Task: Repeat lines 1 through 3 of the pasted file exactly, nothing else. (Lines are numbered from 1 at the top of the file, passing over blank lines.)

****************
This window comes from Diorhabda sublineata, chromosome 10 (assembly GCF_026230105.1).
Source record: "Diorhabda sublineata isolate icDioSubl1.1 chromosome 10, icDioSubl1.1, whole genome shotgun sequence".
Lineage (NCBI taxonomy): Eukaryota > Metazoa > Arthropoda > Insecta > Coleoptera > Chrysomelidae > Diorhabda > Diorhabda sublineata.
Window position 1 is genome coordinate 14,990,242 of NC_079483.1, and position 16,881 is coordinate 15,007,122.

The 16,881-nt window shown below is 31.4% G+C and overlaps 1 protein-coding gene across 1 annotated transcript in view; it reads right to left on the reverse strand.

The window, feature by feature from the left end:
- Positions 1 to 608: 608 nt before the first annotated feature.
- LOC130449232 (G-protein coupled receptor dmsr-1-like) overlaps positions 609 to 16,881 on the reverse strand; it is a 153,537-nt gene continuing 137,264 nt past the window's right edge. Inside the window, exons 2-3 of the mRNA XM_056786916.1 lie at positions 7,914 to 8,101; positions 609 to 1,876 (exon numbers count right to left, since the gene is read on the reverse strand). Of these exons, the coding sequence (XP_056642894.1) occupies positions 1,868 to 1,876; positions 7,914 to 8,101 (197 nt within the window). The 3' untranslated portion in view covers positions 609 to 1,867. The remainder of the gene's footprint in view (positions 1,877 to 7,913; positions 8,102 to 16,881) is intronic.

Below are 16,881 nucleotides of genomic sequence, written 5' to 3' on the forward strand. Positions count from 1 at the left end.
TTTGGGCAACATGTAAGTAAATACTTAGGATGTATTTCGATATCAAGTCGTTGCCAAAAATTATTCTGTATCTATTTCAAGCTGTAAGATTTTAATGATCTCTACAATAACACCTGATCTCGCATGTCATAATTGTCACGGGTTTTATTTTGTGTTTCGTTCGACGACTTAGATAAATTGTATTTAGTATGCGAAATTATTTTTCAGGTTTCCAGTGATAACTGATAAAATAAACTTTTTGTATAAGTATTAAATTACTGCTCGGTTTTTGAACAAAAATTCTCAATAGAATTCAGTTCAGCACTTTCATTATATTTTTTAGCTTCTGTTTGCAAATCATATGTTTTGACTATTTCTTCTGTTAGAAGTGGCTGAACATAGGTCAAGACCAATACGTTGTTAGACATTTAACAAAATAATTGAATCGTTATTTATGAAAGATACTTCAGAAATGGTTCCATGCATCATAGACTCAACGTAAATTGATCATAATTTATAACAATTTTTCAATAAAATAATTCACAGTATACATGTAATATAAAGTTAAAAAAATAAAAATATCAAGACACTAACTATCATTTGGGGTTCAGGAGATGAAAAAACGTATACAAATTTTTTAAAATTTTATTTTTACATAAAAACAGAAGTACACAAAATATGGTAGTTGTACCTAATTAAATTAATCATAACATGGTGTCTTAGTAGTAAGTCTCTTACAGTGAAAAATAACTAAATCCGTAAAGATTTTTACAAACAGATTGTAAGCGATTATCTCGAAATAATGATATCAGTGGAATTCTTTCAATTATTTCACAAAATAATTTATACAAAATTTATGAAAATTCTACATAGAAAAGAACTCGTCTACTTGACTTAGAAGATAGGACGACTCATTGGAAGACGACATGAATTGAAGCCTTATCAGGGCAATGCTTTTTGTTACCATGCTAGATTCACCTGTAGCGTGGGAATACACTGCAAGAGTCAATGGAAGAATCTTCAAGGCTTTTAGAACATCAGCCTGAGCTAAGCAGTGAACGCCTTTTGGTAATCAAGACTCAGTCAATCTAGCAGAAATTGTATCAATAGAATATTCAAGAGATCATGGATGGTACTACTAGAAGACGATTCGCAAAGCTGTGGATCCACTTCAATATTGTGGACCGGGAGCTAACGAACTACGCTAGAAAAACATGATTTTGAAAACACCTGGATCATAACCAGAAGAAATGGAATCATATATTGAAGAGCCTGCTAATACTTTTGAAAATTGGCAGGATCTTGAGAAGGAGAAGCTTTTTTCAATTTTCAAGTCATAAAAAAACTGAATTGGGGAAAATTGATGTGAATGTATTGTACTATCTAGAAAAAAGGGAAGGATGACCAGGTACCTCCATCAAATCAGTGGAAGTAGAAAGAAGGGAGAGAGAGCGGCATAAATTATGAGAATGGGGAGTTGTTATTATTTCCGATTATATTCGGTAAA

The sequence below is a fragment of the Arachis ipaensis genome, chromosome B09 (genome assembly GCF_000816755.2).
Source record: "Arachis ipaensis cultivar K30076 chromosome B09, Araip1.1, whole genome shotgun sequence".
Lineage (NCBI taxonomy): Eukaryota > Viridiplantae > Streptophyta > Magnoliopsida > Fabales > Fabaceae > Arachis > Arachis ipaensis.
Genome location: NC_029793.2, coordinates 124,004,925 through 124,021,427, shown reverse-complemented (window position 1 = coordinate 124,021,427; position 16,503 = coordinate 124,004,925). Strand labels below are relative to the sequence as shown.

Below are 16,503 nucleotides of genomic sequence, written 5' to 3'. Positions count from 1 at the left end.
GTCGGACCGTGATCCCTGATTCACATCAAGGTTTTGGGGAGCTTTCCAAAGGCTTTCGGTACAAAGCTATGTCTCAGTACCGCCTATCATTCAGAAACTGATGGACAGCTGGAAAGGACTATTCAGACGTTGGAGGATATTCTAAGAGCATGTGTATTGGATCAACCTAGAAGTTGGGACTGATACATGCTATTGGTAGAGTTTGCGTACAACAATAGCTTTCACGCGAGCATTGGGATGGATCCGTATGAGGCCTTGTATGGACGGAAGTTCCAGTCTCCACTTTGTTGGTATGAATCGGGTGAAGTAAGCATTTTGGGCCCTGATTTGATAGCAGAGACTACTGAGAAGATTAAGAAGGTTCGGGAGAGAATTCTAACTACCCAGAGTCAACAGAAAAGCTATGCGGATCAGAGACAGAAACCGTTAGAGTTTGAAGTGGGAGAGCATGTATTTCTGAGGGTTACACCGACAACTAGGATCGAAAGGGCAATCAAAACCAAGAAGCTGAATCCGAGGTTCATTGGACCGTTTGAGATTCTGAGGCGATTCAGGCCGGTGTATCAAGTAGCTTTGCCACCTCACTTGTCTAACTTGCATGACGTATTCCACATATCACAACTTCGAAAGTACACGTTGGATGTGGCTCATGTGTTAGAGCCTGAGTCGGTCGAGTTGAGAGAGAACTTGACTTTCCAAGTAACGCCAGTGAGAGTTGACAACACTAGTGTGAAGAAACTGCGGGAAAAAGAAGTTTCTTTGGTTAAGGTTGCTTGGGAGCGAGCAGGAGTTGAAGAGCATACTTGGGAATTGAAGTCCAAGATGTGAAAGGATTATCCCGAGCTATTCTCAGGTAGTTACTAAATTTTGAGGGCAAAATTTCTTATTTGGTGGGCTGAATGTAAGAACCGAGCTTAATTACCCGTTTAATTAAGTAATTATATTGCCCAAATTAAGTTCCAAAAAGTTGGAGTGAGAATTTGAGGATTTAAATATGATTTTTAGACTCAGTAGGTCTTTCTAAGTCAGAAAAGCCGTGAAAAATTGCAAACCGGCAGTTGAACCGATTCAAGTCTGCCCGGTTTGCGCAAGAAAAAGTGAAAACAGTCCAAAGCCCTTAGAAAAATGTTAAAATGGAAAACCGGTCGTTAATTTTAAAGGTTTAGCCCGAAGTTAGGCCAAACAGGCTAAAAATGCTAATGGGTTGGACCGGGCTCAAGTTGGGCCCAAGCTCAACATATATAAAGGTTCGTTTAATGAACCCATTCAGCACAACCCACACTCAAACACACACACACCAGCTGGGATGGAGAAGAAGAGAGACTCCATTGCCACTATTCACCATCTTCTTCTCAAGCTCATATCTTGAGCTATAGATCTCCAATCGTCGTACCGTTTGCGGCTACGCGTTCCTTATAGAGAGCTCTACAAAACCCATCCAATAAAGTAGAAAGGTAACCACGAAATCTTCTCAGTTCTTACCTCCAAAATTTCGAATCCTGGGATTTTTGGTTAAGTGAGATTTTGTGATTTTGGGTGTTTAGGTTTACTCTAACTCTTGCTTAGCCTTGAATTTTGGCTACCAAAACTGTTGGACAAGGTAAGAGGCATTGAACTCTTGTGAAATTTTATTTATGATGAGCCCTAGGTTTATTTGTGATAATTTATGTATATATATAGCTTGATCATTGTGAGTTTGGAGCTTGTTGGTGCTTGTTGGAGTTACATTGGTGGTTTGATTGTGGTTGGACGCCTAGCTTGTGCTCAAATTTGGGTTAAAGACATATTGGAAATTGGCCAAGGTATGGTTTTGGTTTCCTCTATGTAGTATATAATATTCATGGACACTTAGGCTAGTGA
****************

This window comes from Diorhabda sublineata, chromosome 10 (assembly GCF_026230105.1).
Source record: "Diorhabda sublineata isolate icDioSubl1.1 chromosome 10, icDioSubl1.1, whole genome shotgun sequence".
Lineage (NCBI taxonomy): Eukaryota > Metazoa > Arthropoda > Insecta > Coleoptera > Chrysomelidae > Diorhabda > Diorhabda sublineata.